SuperMemo and Medical School

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From: Michael Y.
Country:
Sent: Thursday, April 28, 2011 4:08 AM
Subject: Supermemo for Medical School

Question

I am currently out of school for summer break, and therefore have time to revamp my study strategies. I ended up being a C average student, which is very stressful, as my school requires at least a C to continue through the curriculum. This is frustrating because I study all day, every day, plus I know about the testing effect, spacing effect, and supermemo. The only explanation I have is that my science background was very weak compared to my colleagues, but nonetheless, I would like to be an A student next year.

I believe in both the logic and the empirical justification of supermemo. I have been practicing Incremental Reading now that I have more time on my hands, and I think I am picking up on it very quickly. I understand the idea of importing study materials, extracting the most important points, and incrementally creating items for active recall through cloze deletions. I have gotten quick with the shortcuts. It has given me obvious savings in time from when I was adding Q/A items in '98 version of SuperMemo.

Nevertheless, in medical school, they require you to memorize about 3000 items for an exam every two weeks. I have quantified this from my use with the older supermemo in the past. Encoding 3000 items in supermemo, even with the added speed of cloze deletions, still takes up a lot of time. I am a fast typer and pretty good with computers, but nonetheless, making up that many items leaves not very much time to actually practice repetitions of those items. I know that learning at that rate is not humanly possible for the long-run and I have read where you say that the med student must de-prioritize his items after each exam so as not to become victim of information overload. I am left with the following questions:

  1. How do I deal with the fact that it takes so long to encode, even with Incremental Reading, 3000 items every two weeks? You mentioned to me before to only encode just a few of the more important things into SuperMemo and rely on traditional learning methods to learn the rest of it, but wont the traditional learning methods continue to fail me in terms of correct recall on tests? If I just kept reading my notes over and over, rather than practicing some type of rehearsal, wont my performance on tests continue to be poor?
  2. Because actually making items for recall practice in supermemo is time consuming and I am strapped for time before an exam, what do you think about some kind of free-recall approach instead? For example, I could read a paragraph of my notes, then attempt recalling it. To introduce more spacing, I could challenge myself to read more and more before attempting to rehearse the material. I recognize that this approach is not optimal, because cues and the algorithm of supermemo can keep track of the best time to review a certain item, but how do you think it would work under the special circumstance of preparing for an med school exam?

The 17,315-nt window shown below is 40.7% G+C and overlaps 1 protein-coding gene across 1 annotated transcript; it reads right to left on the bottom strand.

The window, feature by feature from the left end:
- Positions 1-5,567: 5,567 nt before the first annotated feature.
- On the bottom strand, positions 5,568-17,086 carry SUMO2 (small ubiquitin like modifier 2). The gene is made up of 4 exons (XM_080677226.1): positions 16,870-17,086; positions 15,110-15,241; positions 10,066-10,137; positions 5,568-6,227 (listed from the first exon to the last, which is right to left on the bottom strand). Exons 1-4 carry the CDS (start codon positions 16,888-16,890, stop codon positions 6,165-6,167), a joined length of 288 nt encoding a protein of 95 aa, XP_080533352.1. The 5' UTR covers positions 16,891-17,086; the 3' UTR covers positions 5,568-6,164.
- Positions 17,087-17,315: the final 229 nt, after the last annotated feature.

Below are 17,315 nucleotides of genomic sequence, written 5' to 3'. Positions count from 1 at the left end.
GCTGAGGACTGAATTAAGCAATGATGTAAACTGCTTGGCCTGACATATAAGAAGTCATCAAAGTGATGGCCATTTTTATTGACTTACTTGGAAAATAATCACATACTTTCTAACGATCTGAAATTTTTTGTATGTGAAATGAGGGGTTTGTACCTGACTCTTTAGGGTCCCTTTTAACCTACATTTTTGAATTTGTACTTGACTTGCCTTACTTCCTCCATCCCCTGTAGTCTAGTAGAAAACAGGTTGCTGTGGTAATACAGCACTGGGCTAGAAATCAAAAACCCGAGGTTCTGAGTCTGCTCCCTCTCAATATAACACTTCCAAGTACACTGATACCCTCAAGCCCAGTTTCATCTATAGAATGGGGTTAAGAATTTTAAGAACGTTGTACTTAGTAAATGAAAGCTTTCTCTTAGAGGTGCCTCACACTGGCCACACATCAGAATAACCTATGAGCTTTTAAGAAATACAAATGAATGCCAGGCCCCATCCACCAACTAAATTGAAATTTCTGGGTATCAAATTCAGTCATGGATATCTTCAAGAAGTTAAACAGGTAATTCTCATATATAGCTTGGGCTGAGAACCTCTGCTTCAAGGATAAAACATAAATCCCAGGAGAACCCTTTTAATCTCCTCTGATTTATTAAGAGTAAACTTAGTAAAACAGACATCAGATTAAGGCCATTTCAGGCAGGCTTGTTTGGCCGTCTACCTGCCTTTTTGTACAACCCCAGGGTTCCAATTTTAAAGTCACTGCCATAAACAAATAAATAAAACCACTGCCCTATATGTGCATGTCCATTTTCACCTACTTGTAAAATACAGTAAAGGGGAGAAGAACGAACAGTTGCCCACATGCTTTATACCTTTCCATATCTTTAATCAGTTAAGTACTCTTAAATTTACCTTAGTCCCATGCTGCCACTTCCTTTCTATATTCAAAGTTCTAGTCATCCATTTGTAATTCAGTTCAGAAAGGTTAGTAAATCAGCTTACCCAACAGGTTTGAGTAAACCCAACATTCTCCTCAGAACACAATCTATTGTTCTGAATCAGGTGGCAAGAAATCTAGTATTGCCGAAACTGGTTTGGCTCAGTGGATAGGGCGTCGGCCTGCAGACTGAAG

Answer Outline

Weak background in science or insufficient mnemonic skills could be to blame for your C average even if you try hard. Both are pretty easy to remedy. You can master science basics with SuperMemo and never worry about these again. As for mnemonic skills, the more you learn, the better they get. Even if you do not try consciously.

You can be an A student because you are on the right track. Perhaps if you catch up with some basic stuff this summer, next year will be your year.

You could send your collection for review. Beginners waste a lot of time in incremental reading by improperly formulating their items.

3000 items in 2 weeks is not sustainable even with SuperMemo. Create an exam branch or even a separate collection, work mostly with that collection before the exam, and after the exam, transfer the material to the main collection, spread priorities in the range determined by the relevant imporance of that exams knowledge (e.g. 5% - 100%). 100% makes sense because you will definitely want to delete lots of that stuff.

Most of your colleagues do not use SuperMemo and succeed with traditional methods. You should employ SuperMemo only as far as it increases your performance in exams. It will obviously fail you if you try to memorize everything with SuperMemo alone and there is too much material to process. You need to determine if your SuperMemo skills are good enough to do 3% in SuperMemo or perhaps 45%. Reading over and over is not how you do it without SuperMemo. You noticed correctly that you need to do some form of active recall. E.g. you see a paragraph, close your eyes, and try to repeat it. If you succeed, cross out the pagraph or its portion and go to the next one. If you are good in natural mnemonics and manage to pass all the material 3-4 times, you shall have an excellent recall of all the portions that you understand well. You do not need to apply any spacing before the exam that comes in 2 weeks. Your recall 2 months later will be dismal anyway. Your goal is to pass the exam. The job of long term recall you can leave to SuperMemo (even if you store only 5% in there, you will do much better than your fellow students as soon as in a few months).

The most optimistic part is that you think about strategies and work hard. On paper, you got everything you need to succeed :)

Summer is a great time for peaceful and reasonable learning without deadlines and stress! Good luck

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